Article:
Dental M&A Markets: Buyers Looking for Acquisitions in 2022
Kevin G. Cumbus
After a wonky, barbelled mergers and acquisitions (M&A) market in 2021, with most transactions coming in the first and last quarters of the year (thanks largely to COVID), 2022 is seeing the most active dental M&A market in history. Four major forces are driving the market: (1) pent-up demand on the buy side, (2) fears around tax increases from the Biden Administration, (3) COVID fatigue related to business ownership, and (4) high demand for specialty practices.
Pent-up demand on the buy side-Private equity (PE)-backed dental service organizations (DSOs) have one mission: grow. They must grow for two reasons: (1) they have capital that has interest expense even when it is not put to work in acquisitions, and (2) the investors (limited partners) are expecting the PE group to provide them a return. PE-backed DSOs typically have a 60-month growth plan, and they exit once they hit their targets. In 2021, the debt capital markets all hit a pause on lending as people tried to figure out COVID's impact on the economy. This pause in lending resulted in a pause in buying (across all sectors), as many deals in dentistry are completed with a blend of equity (cash) from the PE company and debt (up to 4 to 6 times EBITDA) from a lender. Without the debt, deals did not get done. In 2021, many DSOs with which the author's company spoke hit only a fraction of their goal for acquisitions, and that drove an insatiable demand for new practice and group acquisitions in 2022.
Fears around tax increases-When selling a dental practice or group, the author's company has been able to negotiate an average blended federal tax rate of around 24%. This is because the taxes its clients pay are a result of negotiation around the allocation of the purchase price and the tax treatment difference between fixed assets (taxed at the ordinary income tax rate) and intangible assets (taxed at the long-term capital gains rate). When President Biden was pressing last year to increase long-term capital gains taxes to north of 37%, panic resulted. If this passed, the tax benefits of asset allocation on the sale would disappear. For example, on a $3 million sale, the net result of this proposed tax change would be an additional tax bill of $390,000! This fear of increased taxes drove many owners of practices and groups to press for a sale in 2022 that otherwise might have sat on the sidelines for another year or more.
COVID fatigue-Although the business of dentistry faired quite well coming out of COVID (many of the author's company's clients saw massive growth in 2021), the pandemic was hard on business owners. From PPP loans, to more stringent PPE requirements, to furloughs, firings, and hirings, to wage increases and employee shortages, managing a dental practice, much less a group, was no easy task during the height of the COVID shutdown and reopen. As a result, many dental practice owners decided it was time to sell and enjoy their life in other ways. These were not "fire sales"; these were solid businesses with excellent leaders who opted to give up the reins and stresses of business ownership and let someone else worry about payroll.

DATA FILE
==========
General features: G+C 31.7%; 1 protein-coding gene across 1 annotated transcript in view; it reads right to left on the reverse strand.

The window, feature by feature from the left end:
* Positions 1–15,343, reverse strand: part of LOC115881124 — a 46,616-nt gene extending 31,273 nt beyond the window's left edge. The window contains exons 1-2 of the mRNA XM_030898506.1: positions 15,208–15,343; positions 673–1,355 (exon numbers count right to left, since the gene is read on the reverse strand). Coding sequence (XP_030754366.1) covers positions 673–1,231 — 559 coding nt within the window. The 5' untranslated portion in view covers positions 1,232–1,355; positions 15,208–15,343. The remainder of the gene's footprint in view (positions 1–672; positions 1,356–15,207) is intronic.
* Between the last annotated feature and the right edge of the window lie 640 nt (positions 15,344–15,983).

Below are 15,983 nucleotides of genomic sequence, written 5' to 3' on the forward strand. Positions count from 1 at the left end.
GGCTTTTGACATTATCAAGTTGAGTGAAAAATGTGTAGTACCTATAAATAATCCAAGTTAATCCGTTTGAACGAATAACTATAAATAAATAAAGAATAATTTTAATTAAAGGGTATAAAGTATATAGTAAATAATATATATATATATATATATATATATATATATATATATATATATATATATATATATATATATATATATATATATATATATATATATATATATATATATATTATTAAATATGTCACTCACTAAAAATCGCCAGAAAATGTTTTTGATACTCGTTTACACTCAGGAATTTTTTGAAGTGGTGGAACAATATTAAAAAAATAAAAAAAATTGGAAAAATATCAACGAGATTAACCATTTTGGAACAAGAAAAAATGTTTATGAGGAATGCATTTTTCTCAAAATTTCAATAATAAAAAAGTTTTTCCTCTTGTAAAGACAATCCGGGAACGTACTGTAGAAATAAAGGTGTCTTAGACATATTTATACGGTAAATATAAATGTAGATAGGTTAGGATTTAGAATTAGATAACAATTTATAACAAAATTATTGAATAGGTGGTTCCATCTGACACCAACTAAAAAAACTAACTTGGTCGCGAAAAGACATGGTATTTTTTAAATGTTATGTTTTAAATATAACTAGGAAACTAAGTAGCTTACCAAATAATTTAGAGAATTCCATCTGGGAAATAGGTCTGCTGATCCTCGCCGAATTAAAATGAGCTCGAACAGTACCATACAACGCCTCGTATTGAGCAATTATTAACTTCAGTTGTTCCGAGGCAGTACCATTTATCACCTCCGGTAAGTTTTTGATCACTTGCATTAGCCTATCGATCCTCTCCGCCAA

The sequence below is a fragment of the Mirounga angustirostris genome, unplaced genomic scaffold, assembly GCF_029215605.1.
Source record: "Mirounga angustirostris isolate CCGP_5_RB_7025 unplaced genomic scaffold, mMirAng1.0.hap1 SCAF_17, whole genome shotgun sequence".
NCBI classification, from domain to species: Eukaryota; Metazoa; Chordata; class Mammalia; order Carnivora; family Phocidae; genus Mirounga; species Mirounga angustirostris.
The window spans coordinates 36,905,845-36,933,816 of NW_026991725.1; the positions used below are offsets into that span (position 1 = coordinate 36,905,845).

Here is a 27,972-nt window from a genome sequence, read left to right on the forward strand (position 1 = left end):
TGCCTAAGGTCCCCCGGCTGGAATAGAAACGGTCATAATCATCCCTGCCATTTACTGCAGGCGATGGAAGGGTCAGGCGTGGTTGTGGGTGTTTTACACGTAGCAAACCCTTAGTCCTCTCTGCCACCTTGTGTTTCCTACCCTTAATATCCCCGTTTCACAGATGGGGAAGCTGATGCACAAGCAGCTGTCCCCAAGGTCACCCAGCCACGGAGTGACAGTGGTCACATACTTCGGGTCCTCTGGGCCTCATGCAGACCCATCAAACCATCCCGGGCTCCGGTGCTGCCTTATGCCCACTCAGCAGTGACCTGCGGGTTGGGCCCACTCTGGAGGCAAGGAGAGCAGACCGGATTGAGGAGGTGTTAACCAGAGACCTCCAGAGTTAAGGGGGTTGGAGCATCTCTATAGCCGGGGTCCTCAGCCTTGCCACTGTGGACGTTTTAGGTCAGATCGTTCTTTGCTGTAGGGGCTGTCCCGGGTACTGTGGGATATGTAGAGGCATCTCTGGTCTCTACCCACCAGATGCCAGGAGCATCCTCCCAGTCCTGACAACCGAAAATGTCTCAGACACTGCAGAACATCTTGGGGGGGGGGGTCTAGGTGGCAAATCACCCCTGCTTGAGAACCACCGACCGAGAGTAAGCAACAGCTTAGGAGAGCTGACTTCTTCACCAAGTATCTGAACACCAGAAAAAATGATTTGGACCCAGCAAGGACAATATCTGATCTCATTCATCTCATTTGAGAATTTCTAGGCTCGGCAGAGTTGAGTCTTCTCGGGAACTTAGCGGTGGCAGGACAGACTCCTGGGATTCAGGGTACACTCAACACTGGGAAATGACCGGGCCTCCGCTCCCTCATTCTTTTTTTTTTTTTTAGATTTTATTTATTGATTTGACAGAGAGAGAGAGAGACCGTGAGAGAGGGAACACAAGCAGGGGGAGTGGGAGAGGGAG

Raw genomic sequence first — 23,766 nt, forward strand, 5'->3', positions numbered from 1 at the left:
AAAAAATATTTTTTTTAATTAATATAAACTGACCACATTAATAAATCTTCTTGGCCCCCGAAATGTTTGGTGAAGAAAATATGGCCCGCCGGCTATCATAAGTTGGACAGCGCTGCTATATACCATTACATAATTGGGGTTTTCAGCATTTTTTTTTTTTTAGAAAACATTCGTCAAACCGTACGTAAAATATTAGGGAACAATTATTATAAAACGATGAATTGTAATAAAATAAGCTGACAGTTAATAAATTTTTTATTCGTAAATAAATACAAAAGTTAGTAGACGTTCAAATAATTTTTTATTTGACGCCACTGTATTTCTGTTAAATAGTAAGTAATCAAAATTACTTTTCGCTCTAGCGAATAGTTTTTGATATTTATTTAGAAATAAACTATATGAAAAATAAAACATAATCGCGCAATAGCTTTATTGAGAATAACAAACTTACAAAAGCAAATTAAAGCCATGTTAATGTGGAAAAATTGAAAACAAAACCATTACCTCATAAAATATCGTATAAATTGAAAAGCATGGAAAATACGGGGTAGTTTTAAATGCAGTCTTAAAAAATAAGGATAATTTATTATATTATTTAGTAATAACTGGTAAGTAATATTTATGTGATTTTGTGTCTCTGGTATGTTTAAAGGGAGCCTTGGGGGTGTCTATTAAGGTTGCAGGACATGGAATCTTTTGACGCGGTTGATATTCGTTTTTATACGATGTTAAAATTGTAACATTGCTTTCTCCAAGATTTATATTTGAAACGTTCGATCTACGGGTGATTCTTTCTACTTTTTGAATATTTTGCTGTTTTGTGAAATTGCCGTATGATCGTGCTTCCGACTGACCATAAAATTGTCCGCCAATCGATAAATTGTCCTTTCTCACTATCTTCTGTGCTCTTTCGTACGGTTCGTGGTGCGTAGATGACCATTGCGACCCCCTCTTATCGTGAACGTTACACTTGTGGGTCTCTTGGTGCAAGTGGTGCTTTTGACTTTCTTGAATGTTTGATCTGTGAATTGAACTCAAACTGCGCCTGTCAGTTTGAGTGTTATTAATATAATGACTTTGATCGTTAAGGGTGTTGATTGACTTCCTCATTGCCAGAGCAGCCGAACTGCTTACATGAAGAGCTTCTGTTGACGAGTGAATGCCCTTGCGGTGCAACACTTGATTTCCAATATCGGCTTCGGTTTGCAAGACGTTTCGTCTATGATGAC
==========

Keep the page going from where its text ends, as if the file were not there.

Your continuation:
High demand for specialty practices-Orthodontic and pediatric practices have had DSO acquirors for many years now, but recently oral surgery, endodontic, periodontic, and prosthodontic practices have been in high demand from buyers. Over the past 5 years, starting with the formation of Texas-based U.S. Oral Surgery Management in 2017, a new breed of DSOs has focused exclusively on specialty practices, and the dental profession has seen the creation of many new specialty-focused PE-backed groups. The demand for specialty practices is higher than ever and is reflected in the exit multiples (Figure 1).
All four of these aforementioned factors fueled significant activity in the M&A markets in the dental economy in 2021.
As for 2022, it appears a low supply of new deals in the market is driving up prices. Consider the following: As of this writing there are fewer deals in the market in Q1 than in recent history, and there are more buyers with more capital than ever before. This disequilibrium in supply and demand drives up prices and creates a sellers' market. This sellers' market, however, is expected to disappear by Q4 of 2022 when the supply of businesses for sale returns to equilibrium levels.
To recap, M&A markets are expected to remain white hot until Q4 of 2022. Buyers are still at an acquisition deficit and are willing to pay premium prices for dental businesses to fill the lack of acquisitions that 2020 created. Specialty practices presently hold the reins when it comes to top dollar valuations, and many new platforms are expected to form.
About the Author
Kevin G. Cumbus
President, TUSK Partners, Charlotte, North Carolina (tusk-partners.com), a dental M&A advisory firm for large practices and DSOs